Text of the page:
After your first long-term travel experience (for me it was 6 weeks backpacking Europe with my sister), you realize some things are better left at home.
I’m looking at you unroll-able straw sunhat and clunky Chaco sandals.
But you also discover the useful items — the ones you couldn’t survive without.
Below are my top five:
1. Travel towel
As a formerly avid reader of Rick Steves, I discovered his range of travel products based on recommendations in his guides. Without shopping around, I bought his large travel towel.
And holy buckets is it amazing.
It dries in around 4 to 6 hours (even faster if it’s in direct sunlight), so you can use it one night, hang it up, and pack it the next morning.
Not only is it a towel, it also works as a blanket and a beach towel. Honestly, awesome.
Plus, it’s thin, so when folded, takes up almost no room in a backpack or suitcase.
2. Clutch with wrist strap
Before I studied abroad in Leeds, I went on the hunt for a clutch purse with a wrist strap. After searching for ages (seriously, they are incredibly hard to find), I found one a few days before my departure, and have used it since.
My cards, cash, phone, passport, IDs, and a few lipsticks, bobby pins, and odds and ends fit neatly inside when I go out, so I don’t have to faff around with a full purse when I’m dancing.
Because it dangles from my wrist, I also have both hands free to carry drinks, text, sign receipts, hold friends’ hair back, etc. It also means I won’t accidentally set it down in a bathroom or on the bar and forget to pick it back up.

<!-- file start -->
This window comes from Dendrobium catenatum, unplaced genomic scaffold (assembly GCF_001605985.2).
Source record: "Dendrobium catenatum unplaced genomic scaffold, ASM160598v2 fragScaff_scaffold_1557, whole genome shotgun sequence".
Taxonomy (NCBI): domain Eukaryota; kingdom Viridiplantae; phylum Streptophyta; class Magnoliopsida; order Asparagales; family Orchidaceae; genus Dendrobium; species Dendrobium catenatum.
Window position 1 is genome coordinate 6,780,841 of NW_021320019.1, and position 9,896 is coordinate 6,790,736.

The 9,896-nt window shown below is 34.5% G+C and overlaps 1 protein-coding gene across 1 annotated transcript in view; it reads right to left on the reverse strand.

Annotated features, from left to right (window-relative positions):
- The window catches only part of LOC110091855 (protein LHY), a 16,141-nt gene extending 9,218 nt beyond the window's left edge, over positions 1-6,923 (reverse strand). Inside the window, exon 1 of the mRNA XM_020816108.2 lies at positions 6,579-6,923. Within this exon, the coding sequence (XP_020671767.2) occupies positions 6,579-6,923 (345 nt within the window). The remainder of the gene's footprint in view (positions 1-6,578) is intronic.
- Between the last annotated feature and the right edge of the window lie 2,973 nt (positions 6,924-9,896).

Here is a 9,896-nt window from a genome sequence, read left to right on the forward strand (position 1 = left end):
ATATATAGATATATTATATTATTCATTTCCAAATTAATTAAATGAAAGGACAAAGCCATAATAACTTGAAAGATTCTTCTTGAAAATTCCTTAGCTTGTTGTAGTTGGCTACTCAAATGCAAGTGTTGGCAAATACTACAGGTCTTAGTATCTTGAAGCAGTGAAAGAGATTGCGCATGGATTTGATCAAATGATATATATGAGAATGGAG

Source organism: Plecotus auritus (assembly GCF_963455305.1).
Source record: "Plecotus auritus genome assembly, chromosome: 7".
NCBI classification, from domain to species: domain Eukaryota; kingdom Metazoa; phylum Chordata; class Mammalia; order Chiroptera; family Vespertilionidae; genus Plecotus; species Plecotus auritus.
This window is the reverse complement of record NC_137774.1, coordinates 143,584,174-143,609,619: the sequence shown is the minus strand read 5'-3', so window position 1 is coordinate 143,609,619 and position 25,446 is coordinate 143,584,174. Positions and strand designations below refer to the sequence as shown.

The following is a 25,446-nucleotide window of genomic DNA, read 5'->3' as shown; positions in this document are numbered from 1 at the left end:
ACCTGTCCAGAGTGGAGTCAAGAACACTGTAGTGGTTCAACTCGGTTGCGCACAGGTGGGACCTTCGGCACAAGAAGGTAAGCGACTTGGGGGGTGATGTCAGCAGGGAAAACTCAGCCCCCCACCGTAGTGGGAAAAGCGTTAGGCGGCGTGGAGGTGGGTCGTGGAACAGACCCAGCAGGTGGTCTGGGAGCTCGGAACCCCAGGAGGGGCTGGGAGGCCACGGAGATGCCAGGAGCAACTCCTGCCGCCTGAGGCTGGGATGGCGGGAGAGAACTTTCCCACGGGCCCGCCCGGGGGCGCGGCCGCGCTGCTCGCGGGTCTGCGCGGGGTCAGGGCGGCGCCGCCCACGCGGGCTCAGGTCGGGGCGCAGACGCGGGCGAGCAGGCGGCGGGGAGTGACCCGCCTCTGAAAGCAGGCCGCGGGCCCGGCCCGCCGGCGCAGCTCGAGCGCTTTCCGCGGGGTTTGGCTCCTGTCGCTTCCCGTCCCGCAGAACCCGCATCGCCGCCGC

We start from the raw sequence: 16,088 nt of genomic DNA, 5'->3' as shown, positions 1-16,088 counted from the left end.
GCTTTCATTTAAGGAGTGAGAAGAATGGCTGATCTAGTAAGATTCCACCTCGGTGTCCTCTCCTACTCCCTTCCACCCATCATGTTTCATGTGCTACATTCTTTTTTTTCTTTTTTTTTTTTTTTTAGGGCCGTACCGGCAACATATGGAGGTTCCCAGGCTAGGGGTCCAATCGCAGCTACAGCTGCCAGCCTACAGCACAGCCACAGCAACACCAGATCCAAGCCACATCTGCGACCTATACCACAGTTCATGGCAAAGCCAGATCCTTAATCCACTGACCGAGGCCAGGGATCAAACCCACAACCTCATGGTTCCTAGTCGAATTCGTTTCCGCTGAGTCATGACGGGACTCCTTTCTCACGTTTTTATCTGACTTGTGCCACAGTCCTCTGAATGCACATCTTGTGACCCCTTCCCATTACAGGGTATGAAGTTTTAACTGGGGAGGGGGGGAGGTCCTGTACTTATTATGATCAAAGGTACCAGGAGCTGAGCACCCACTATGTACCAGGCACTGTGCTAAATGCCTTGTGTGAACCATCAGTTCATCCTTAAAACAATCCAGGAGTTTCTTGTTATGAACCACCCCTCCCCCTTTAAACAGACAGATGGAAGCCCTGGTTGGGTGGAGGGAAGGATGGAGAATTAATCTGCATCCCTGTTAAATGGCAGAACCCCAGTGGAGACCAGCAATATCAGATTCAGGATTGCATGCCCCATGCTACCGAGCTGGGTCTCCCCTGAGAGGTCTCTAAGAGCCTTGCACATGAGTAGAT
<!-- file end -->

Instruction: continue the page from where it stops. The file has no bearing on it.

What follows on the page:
And finally, it’s accessible.
I travel with a money belt when I’m in busier settings or traveling alone, so I keep my credit cards and passport in the belt, but have things I’ll need quickly (like cash and ID) in the wallet. With it strapped to my wrist, it feels more secure from pickpockets and thieves as well.
3. Shampoo bar
My friend spent 6 months in Africa using Lush shampoo bars, and after she introduced me to them, I haven’t looked back.
With all of the liquid restrictions in airports, it saves huge amounts of space in the tiny plastic bag to have solid shampoo that can be kept elsewhere.
Lush does several solid products (deodorant, conditioner, etc.) that could save space if you want to become a total convert. The shampoo bar lasts ages and you can buy a small tin to store it in to keep it from rubbing on your other clothes or getting smushed.
4. Money belt
Again, I bought the Rick Steves variety (I swear I don’t secretly work for him), and it’s perfect. It has a large zipper to fit things like my passport and flattened dollar (or pound or Euro) bills. Plus two smaller zippers on the front are ideally sized for credit cards.
Even with everything stuffed inside, it lays flat against your body, so it fits well under any style of jeans, dress, shorts, or skirt.
The material is relatively breathable and an adjustable strap means it works for any body size.
5. Adhesive card carrier for phone
I have a card carrier on the back of my phone that I couldn’t survive without.
While some phone cases have built in card areas protected from swipers and card readers, I like my pretty rose gold iPhone to show at least a little, so I opt for this.
My original silicone one cracked and my cards started slipping out, so I switched to fabric, which can fit up to 5 or 6 cards but adjusts when I cut it down to 1 or 2.
My ID, railcard, and residence card reside in it at the moment, but on nights out, my credit card (plus a bill or two) join if I’m just carrying my phone.
It. is. excellent.
What travel products are your favorites? I’m always up for trying new stuff that will make life easier on the road.